Monday, April 25, 2005

Tour 1: Dumpling World Tour

TOUR: Dumpling World Tour
DATE: April 23, 2005
RESTAURANTS: Mandoo Bar, Bruno Ravioli, Teresa’s, Tasty Dumpling

If Adam and Eve were a food, what would they be? Not the proverbial apple, that’s long since been beaten into the ground. What about the dumpling? Few other foods show our (as in the entire worlds) common cultural heritage better than a pocket sized piece of dough filled with fish, meat, cheese or vegetables. Could we all have sprung from loins served either steamed or fried? In fact, I’d even go so far as to argue that dumplings are symbolically relevant – what other food better illustrates that it’s what’s on the inside that counts?

With these overly grandiose accolades in mind, Danny and I began Dumpling World Tour 2005 last Saturday ready for the emblematic and delicious alike. Mandoo Bar, located at 2 West 32nd Street, was our first stop. After watching employees roll the dumplings on our way in, we ordered the Seafood Mandoo (Korean dumplings). These rose bud pockets were brimming with minced shrimp, squid and vegetables and tons of flavor. Served ten to an order, there were plenty to split between two and dip in the soy sauce, vinegar and spicy red pepper sauce that reside as tableside compliments. What was impressive with the Mandoo was that like a good sandwich there was an abundance of the filling. The shrimp was especially prevalent and it’s nice when the meat in a dumpling filling comes in large enough pieces to be recognizable.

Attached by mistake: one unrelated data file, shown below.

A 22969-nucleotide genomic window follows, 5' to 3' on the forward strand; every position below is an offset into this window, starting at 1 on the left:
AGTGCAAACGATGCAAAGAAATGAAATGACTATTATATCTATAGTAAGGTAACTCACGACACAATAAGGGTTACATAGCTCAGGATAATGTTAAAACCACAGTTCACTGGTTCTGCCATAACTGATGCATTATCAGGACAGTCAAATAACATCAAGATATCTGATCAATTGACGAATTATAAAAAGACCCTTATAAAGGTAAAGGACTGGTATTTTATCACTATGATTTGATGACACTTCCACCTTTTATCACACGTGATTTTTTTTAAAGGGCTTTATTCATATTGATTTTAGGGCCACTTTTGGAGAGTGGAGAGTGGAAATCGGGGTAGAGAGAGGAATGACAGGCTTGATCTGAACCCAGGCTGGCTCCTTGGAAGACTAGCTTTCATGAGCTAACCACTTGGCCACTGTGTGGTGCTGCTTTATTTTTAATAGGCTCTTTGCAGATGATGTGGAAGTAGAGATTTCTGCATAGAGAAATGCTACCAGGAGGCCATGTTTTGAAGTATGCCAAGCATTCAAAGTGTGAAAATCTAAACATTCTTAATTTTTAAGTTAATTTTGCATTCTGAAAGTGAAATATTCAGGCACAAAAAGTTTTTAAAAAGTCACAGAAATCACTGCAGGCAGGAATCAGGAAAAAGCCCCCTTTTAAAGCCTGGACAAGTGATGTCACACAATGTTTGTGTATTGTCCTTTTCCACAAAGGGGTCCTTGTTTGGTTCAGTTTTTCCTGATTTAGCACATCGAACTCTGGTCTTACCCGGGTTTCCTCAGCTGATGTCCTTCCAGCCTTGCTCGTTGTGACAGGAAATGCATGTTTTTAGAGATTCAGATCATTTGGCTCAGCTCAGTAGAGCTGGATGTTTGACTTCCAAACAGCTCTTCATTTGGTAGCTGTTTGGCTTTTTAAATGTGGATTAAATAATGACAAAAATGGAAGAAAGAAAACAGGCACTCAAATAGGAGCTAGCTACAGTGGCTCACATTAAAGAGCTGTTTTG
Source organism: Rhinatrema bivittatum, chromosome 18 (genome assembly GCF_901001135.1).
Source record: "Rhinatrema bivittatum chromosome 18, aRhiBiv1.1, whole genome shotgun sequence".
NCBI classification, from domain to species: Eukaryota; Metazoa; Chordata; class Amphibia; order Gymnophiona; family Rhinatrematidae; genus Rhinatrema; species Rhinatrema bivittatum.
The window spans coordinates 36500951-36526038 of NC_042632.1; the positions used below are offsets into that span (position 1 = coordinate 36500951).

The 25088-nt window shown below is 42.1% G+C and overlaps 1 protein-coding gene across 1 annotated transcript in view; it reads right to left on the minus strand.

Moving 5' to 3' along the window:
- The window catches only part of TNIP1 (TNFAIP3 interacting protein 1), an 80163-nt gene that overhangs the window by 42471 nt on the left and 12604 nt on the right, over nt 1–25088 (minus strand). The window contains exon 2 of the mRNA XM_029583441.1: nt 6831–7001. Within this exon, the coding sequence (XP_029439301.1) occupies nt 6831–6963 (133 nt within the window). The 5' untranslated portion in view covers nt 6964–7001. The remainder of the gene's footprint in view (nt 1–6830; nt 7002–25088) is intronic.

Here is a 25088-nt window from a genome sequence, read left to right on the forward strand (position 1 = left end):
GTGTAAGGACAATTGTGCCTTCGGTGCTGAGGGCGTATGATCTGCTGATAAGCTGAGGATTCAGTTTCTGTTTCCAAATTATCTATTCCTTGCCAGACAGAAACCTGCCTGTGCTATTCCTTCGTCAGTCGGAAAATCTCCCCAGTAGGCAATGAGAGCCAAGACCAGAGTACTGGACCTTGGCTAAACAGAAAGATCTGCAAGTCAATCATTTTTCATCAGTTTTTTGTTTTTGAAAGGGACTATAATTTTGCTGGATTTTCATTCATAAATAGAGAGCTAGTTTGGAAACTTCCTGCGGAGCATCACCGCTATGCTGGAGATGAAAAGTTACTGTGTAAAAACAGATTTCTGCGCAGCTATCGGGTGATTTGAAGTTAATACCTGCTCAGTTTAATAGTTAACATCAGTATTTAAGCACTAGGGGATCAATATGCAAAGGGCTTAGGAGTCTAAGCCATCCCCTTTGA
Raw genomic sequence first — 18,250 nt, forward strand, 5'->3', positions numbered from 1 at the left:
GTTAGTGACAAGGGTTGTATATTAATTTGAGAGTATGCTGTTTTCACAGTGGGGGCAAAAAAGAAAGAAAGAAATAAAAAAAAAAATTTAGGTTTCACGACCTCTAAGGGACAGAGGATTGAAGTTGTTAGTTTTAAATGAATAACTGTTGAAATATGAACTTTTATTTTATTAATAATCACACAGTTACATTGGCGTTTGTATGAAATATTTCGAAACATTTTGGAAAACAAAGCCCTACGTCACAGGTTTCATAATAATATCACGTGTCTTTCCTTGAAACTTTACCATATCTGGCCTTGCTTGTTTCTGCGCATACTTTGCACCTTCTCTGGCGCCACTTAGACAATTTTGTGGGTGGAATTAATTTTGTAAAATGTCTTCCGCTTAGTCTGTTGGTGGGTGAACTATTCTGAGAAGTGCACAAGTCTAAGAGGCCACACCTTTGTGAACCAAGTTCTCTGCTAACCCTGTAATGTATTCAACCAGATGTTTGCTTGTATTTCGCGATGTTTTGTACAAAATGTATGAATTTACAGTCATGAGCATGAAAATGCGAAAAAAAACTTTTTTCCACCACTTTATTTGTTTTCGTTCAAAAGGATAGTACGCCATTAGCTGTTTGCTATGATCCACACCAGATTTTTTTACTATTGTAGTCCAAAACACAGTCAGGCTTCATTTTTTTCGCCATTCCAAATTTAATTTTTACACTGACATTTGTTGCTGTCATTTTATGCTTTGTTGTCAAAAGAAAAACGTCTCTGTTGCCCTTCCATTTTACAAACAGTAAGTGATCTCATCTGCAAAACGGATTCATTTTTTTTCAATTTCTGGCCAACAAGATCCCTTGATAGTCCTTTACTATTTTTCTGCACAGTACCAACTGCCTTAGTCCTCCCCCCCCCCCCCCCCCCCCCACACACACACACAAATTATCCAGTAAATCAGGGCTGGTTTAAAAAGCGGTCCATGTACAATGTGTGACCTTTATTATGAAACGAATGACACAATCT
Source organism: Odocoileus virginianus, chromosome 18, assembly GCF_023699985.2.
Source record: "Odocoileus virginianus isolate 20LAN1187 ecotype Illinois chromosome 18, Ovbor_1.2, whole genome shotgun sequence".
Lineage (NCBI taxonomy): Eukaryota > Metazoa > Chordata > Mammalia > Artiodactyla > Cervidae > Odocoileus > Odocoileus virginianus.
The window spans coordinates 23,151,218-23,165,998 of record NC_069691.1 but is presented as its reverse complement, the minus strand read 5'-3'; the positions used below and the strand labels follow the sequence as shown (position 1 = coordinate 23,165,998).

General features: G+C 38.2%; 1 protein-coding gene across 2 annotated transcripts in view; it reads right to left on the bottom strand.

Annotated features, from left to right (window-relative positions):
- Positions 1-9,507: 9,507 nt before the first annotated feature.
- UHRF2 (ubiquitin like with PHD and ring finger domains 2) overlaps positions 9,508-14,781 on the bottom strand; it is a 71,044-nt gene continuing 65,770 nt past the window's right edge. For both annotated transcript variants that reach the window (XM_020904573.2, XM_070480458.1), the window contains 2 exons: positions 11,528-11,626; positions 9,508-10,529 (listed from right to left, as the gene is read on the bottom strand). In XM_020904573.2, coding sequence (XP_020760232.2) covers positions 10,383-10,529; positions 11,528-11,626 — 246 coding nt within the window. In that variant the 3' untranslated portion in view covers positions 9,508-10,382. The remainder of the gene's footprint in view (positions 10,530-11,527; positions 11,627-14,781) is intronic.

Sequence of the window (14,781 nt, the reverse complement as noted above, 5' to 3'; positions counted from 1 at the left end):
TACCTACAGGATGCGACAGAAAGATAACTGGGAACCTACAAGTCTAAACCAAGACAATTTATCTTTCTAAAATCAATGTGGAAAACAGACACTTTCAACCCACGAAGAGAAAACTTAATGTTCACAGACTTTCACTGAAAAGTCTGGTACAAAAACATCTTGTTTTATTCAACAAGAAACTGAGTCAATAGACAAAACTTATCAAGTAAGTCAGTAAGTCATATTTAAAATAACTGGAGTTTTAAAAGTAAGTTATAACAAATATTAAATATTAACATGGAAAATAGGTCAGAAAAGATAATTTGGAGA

PRICE: $5.00 for a 10 dumpling order
RATING: 7.4/10

Next in our tour was Italy and Bruno Ravioli. Let me just preface what follows by saying that the Bruno Ravioli Café on 8th Avenue we had intended to go to was closed, so instead we had to go the chain’s take-out only place on Second Ave. So perhaps we didn’t get Bruno’s best so to speak. But what we got were some limpid excuses for pasta that have provided me with my first entirely negative review. These raviolis wouldn’t have passed in my elementary school cafeteria, as even the fat woman in the hair-net (needed more for the sprouts emanating from each of her repulsive witch moles) would’ve decided to serve better. This is the type of crap that gives American-Italian food a bad name and keeps Olive Garden in business. We ordered the goat cheese and spinach, though I can only assume these were the ingredients in the ravioli, as I tasted neither. The sauce added unmixed oil and little else. All in all, the $5.25 we spent on this crappy Italian counterfeit seemed an ultimate jib, and suggested that Bruno isn’t quite fit for his title.
PRICE: $5.25 for a 10 ravioli order
RATING: 3.0/10